Rebuilding Europe: Western Europe, America, and Postwar Reconstruction

By David W. Ellwood | Go to book overview
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Expecting Growth 1955-61


With the success of the West European economics in the 1950s came the canonisation of the growth idea and its propagation as a full-scale model of society. When the expansion gathered speed it was seen to depend on intra-European exports as much as any other factor. As a consequence the impulses to integration regained confidence and momentum. The processes which led to the Treaty of Rome and the founding of the European Economic Community in March 1957 sprang then not so much from supranational idealism or visionary Americanism as from the imperatives of expansion in the growth era. Article 2 of the Rome Treaty, defining the purpose of the EEC, states:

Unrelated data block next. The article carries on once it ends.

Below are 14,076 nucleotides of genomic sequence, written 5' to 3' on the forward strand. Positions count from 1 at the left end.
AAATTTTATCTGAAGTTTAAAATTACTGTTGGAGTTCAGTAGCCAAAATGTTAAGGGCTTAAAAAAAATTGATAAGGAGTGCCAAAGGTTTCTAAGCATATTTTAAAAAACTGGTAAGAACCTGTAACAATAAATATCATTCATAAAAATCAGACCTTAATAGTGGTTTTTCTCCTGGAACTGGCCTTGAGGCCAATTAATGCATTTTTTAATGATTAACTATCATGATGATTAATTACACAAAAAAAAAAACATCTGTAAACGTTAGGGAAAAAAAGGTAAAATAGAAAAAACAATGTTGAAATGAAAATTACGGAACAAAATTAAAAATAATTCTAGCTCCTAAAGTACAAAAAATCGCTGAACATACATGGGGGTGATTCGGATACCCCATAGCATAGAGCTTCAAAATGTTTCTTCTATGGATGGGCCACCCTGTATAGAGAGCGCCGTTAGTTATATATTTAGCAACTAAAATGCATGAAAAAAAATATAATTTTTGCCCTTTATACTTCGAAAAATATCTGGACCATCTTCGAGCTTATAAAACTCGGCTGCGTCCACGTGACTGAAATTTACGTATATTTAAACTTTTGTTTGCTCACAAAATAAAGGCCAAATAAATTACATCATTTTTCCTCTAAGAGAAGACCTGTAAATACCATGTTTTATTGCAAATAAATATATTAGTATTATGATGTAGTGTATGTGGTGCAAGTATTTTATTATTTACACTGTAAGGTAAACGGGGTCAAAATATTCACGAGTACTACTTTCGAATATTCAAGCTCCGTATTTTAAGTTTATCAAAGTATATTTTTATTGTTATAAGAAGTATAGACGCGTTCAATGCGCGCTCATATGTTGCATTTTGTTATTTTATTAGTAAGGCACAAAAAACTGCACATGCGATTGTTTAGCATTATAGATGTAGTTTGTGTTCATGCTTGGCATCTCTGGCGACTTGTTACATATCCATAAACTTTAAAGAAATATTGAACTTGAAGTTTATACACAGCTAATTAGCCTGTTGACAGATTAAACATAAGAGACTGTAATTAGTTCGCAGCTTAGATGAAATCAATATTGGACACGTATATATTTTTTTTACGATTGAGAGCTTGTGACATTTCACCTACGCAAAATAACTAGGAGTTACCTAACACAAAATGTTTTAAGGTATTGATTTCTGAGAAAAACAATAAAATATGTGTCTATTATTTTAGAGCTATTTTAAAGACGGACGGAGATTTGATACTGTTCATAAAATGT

It shall be the aim of the Community, by establishing a Common Market and progressively approximating the economic policies of Member States, to promote throughout the Community a harmonious development of economic activities, a continuous and balanced expansion, an accelerated raising of the standard of living and closer relations betwen its Member States.

Just how far the development of the growth vision progressed in a very few years is well illustrated by a series of prestigious lectures put on by the outgoing OEEC in January 1961 in Madrid. Spain had become a full member of the organisation in 1959 as part of a milestone accord, also involving the IMF, which was aimed at launching a new investment and internationalisation process in what was a nearbankrupt and still largely autarkic country. 1 Emphasising the change from OEEC to OECD in Europe's 'spectacular postwar recovery and further remarkable progress', the Secretary-General, Kristensen, explained in technical terms the new prerequisites of progress. Each


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